A cry beyond borders


Only improved foreign inflows can help as cash-strapped govt keeps borrowing billions from risk-averse banks
Having borrowed a record Rs 1.2 trillion from the banking system, the cash-strapped government keeps its focus intact on the central and scheduled banks for bridging its ever-widening fiscal deficit that in FY12 accumulated to over Rs1.7 trillion, above 8 percent of GDP.
According to central bank, the funds-starved federal government has set a rounded off target of Rs 1.590 trillion to be borrowed from the scheduled banks during first quarter of the FY13, July-September. In its bank borrowing spree that, the analysts warn, has a highly inflationary impact on the economy, the government had borrowed Rs 1.085 trillion during the fourth quarter, April-June, and Rs 777 billion during the third quarter, January-March, of FY12 to cater its ever increasing budgetary needs.
“Domestic structural weakness like low tax to GDP ratio and higher subsidy coupled with restricted external flows forced government to rely highly on the banking channel to fill the escalating budget deficit,” viewed Topline Research analyst Nauman Khan.
The analyst observed that contrary to last few years’ trend, the onus had shift towards inflationary central bank borrowing. The official data show that the government’s budgetary borrowing from the State Bank accumulated to an alarming Rs 505 billion in FY12 against the retirement of Rs 8 billion in FY11. “This record borrowing from the central bank to fund the fiscal deficit is a major cause of concern which has also been pointed by State Bank in its recent publications,” said Khan.
Wednesday, too, saw the resource-constrained federal government raising over Rs 360 billion from the banks through auctioning Market Treasury Bills (MTBs) of 3-, 6- and 12-month maturity period. The new budgetary loan, having a total face value of Rs 360.269 billion, was taken at a cut-off yield ranging from 11.8283 percent to 11.8745 percent and 11.8894 percent, respectively, for the 3-, 6- and 12-month T-bills.
The borrowed amount was against the otherwise liquidity-starved primary dealers’ (mostly banks) offer of Rs 441.177 billion.
During the current quarter, the government would borrow over a trillion rupees from the banks through selling the T-bills, Pakistan Investment Bonds (PIBs) and the Ijara Sukuk, Islamic bonds. Of the total Rs 1.5 trillion targeted amount, Rs 12.897 billion would be raised as an additional requirement of the government.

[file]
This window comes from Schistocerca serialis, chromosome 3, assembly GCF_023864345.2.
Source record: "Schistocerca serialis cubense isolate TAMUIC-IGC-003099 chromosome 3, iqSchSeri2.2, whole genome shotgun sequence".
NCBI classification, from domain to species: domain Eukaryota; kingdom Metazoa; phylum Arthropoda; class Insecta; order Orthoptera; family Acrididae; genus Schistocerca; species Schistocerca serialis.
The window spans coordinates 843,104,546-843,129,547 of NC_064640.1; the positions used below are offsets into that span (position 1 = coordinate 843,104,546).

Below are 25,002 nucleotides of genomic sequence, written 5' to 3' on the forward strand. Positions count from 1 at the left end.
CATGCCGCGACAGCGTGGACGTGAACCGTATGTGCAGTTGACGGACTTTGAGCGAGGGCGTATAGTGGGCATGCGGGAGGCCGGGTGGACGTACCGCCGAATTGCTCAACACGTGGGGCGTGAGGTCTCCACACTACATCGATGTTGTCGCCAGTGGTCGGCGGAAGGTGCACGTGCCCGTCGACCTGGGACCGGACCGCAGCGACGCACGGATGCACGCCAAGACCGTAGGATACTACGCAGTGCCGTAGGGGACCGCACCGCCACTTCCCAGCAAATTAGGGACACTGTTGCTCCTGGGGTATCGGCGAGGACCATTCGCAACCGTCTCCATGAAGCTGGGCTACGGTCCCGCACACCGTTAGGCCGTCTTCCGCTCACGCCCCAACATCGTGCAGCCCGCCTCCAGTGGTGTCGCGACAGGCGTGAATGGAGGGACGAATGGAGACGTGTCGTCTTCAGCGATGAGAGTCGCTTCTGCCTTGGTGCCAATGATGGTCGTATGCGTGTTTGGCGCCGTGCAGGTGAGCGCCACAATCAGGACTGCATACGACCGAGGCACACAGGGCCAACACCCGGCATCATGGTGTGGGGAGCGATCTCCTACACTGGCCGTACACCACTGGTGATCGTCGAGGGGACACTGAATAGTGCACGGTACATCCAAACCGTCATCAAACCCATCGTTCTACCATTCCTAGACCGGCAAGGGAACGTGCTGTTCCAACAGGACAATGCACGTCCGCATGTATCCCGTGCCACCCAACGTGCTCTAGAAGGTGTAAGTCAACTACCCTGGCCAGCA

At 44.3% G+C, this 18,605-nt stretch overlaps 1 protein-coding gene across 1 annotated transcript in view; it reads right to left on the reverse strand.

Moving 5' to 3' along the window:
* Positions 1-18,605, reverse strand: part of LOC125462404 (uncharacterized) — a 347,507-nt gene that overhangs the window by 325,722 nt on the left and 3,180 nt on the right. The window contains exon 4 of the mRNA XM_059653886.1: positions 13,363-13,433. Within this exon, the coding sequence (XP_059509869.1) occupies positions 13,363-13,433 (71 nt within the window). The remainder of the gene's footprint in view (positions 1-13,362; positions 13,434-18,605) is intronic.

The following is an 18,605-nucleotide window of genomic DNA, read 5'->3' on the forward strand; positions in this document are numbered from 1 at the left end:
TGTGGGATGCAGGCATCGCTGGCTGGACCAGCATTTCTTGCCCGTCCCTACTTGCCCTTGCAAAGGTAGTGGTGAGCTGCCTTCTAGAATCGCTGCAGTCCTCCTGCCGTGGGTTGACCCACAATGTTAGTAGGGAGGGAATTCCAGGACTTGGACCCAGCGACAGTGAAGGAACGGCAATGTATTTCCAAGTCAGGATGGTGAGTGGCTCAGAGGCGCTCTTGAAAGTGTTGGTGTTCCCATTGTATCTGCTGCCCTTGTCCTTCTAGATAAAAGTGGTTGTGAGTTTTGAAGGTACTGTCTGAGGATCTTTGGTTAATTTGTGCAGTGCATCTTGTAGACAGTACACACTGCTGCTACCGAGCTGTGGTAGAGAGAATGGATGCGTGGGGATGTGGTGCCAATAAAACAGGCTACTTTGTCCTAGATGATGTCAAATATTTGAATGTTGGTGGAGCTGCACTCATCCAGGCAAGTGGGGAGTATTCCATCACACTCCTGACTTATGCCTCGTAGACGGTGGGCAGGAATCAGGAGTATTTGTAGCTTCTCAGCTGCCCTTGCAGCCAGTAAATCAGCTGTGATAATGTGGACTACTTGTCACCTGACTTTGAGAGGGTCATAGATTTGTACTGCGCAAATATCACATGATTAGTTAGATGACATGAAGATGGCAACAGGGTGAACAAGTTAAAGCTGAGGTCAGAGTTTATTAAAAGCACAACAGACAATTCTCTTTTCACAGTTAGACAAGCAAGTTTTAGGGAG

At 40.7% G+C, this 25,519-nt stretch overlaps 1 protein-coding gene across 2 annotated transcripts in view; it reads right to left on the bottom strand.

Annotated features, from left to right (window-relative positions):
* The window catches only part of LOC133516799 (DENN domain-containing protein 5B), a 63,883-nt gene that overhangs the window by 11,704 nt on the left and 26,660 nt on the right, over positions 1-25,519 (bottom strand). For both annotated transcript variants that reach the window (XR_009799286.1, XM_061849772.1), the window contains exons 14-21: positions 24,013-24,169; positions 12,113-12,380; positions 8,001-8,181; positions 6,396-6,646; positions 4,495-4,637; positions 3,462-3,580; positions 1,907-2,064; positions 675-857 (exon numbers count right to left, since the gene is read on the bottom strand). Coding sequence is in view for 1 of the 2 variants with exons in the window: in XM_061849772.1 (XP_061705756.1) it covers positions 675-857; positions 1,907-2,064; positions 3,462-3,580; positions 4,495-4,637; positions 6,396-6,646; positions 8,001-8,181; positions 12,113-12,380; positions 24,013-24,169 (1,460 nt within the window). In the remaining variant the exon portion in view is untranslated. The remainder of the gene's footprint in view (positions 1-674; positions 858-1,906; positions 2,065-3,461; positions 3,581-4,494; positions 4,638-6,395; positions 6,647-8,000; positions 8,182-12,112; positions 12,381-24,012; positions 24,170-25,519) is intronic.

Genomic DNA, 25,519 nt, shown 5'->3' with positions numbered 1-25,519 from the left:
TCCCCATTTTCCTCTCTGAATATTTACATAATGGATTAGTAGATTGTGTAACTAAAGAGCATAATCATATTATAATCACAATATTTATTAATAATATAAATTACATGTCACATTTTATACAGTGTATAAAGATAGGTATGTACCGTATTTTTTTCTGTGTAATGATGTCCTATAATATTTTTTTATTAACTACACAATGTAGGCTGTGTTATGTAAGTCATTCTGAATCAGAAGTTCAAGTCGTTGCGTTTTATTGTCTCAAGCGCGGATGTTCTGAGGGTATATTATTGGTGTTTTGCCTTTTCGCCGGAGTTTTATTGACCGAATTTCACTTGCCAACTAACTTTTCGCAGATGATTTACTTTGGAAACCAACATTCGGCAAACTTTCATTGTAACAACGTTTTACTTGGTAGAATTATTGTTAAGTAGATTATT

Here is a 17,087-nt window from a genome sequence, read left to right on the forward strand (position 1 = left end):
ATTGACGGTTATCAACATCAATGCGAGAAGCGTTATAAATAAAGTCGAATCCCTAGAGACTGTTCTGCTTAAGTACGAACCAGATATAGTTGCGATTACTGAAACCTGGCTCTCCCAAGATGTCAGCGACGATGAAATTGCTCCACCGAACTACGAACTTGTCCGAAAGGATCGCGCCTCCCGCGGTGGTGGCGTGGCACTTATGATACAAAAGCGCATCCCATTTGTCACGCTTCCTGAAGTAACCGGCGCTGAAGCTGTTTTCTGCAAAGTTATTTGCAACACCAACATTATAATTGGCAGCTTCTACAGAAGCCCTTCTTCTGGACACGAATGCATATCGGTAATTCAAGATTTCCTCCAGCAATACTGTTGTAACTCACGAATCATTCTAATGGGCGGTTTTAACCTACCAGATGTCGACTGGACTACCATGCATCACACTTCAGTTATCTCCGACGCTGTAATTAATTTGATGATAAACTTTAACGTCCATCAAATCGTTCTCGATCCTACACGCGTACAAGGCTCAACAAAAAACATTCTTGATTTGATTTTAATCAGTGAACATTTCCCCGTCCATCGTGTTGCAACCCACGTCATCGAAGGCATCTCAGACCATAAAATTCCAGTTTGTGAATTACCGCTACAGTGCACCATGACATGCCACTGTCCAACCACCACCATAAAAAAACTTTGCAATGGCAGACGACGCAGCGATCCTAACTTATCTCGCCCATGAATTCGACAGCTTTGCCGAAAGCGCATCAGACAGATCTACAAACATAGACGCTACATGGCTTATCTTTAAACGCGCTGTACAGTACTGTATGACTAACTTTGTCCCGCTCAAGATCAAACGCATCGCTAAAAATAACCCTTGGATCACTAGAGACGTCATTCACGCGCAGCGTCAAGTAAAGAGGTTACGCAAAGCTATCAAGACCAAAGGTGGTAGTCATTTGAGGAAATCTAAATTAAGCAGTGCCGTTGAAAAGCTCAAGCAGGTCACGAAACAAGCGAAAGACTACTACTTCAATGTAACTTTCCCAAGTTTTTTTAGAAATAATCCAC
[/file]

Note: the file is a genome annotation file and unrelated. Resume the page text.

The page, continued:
Such inflationary borrowings, Khan said, would be a major factor in the minds of authorities regarding the future direction of the interest rates that currently stands at the pre-2008 level of 12 percent. “We believe the materialization of Coalition Support Fund could reduce the government’s borrowing at least in early part of FY13,” the analyst said.
Further, the analyst said, there was still a room of 50 to 100 basis points rate cut in the discount rate at least in early FY13, if the foreign flows materialized. The United States would, reportedly, this week transfer over $ 1.2 billion under the CSF to the dollar-hungry Pakistan which in FY12 faced a $ 4.2 billion current account deficit.
“With external account under pressure in FY12, the onus of financing the fiscal deficit fell squarely on the domestic sources and that particularly on central bank borrowing,” Khan said. Dubbing it against the spirit of SBP Act passed by the parliament in April 2012, the analyst said in FY12 the government financed approx. 70% of its budget deficit from the banking channel as against 52% in FY11. The economic observers call it a sort of cyclical debt as the central bank, on one hand, is raising billions of rupees from the banks for the government and injecting heavy liquidity into the system on the other. The SBP believes many of the small banks would fail if it stopped pumping cash in the system. The economic observers are concerned as the cash-strapped governments, both in the center and provinces, whereas are relying almost totally on the banks for catering their burgeoning budgetary requirements, the banks’ advances to the private borrower are depleting to a nominal level.
The analysts’ concern is that much of the banking liquidity being sucked up by the cash-strapped government is being used for non-productive purpose: running of the government. This trend, they warn, would leave the private sector sans cash thus dealing fresh blow to the government’s growth targets.